Supporting the new superintendent
I was disappointed in the negative tone apparent in the July 7 article on Douglas Heuer’s selection as CH-UH superintendent. Let’s start with the ludicrous suggestion that he may be unqualified because his current district has “only” 5,000 students compared to CH-UH’s 6,000. How close do we need to come? Why would the Observer even print such nonsense?
As a 40-year veteran of the classroom (30 in a public school system with an overwhelmingly African-American population), I have always felt that the superintendent’s chief function was to be an effective communicator of the school system’s mission and policies to students, staff, parents and the general public. While Christine Fowler-Mack is obviously well-liked by many on a personal level, I thought her oral communication, both in prepared speeches and in exchanges with the Board of Education, was mired in “EdSpeak,” the sterile, vague and self-important jargon of professional education. We’ve all heard phrases like “facilitating assessment-driven competencies” and “strategizing outcome-based models” and wondered what those mean in English.
Let’s give Heuer a chance. To me it’s significant and positive that he speaks about improving “higher learning and education” rather than obsessing about scores on the mind-numbing Ohio achievement tests. As he suggested, scores will improve as a natural outcome of good classroom practices and support from home. He has worked successfully in a district where about half the students are economically disadvantaged.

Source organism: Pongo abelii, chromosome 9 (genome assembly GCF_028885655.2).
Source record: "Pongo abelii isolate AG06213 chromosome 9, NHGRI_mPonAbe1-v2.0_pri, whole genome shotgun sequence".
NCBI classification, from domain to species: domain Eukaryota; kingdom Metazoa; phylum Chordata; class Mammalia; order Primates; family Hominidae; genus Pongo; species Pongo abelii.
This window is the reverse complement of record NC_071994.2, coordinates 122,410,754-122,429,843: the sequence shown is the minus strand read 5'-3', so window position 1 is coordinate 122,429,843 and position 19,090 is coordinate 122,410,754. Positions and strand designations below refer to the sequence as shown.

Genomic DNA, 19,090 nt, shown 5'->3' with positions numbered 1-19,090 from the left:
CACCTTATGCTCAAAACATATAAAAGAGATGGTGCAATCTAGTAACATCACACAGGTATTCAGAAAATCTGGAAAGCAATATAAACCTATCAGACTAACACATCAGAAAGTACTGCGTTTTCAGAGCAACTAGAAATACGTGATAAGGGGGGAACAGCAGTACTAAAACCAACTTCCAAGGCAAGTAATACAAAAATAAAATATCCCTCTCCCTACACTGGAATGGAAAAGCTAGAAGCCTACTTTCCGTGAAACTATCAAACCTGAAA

Many have expressed the hope that the election of President Obama in 2008 would usher in an era of “post-racial consciousness.” Unfortunately, for some in our community, the ethnicity of the new superintendent and that of the families in his former district carry more weight than his record of achievement. The real clientele of this or any school district are neither board members nor agenda-driven citizens but the district’s children. From my years in the classroom, I can attest that students respond not so much to the ethnicity of a school system’s staff as they do to the staff’s competence and commitment. From his record and his recent words, Mr. Heuer would seem to qualify regarding both of those criteria.
Siedman is a Heights High graduate from the class of 1965, has taught in the East Cleveland City Schools from 1969 through 1998, and has taught at Ruffing Montessori School in Cleveland Heights since 1998.